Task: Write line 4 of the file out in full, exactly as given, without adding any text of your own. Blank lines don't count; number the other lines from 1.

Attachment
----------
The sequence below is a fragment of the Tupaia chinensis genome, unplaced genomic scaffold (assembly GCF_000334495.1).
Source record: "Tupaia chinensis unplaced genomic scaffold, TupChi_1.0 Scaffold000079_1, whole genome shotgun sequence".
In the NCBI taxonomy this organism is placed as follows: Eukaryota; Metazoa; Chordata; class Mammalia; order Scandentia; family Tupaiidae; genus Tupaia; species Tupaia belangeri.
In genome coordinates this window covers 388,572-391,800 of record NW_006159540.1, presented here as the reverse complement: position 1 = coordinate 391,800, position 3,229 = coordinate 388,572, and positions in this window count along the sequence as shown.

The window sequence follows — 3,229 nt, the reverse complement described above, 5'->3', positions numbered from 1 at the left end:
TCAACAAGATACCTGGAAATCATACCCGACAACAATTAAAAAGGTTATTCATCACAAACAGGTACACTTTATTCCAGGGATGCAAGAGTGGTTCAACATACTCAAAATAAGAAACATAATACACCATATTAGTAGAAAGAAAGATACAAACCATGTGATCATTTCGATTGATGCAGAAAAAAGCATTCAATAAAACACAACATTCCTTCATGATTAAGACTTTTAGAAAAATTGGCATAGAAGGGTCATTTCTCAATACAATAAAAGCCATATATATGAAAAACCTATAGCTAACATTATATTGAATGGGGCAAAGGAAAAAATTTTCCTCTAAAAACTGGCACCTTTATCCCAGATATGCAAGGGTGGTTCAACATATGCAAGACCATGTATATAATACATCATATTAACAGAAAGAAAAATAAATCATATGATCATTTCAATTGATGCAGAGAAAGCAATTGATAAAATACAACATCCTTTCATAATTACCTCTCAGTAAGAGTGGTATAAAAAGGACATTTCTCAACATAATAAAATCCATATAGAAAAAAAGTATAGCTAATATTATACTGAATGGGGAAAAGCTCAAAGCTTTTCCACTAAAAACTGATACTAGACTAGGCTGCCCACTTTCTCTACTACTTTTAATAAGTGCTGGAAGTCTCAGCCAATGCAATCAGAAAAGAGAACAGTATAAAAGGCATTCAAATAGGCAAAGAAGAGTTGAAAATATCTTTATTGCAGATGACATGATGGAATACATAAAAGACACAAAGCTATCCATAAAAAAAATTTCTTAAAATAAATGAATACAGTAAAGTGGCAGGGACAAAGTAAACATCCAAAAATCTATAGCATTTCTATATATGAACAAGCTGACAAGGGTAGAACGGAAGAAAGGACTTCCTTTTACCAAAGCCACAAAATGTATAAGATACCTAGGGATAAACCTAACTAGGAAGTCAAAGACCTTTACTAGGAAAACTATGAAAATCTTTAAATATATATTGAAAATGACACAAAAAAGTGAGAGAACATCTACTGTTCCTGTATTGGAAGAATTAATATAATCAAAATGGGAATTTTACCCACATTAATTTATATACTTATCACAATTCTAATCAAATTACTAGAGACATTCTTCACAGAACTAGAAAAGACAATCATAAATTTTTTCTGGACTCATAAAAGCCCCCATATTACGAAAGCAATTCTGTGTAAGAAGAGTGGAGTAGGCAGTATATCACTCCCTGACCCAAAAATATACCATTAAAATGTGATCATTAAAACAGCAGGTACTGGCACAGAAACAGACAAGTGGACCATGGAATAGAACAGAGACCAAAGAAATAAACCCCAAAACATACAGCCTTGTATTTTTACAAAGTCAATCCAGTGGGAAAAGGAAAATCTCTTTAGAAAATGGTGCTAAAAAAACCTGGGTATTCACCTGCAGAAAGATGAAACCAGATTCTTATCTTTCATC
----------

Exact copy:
In genome coordinates this window covers 388,572-391,800 of record NW_006159540.1, presented here as the reverse complement: position 1 = coordinate 391,800, position 3,229 = coordinate 388,572, and positions in this window count along the sequence as shown.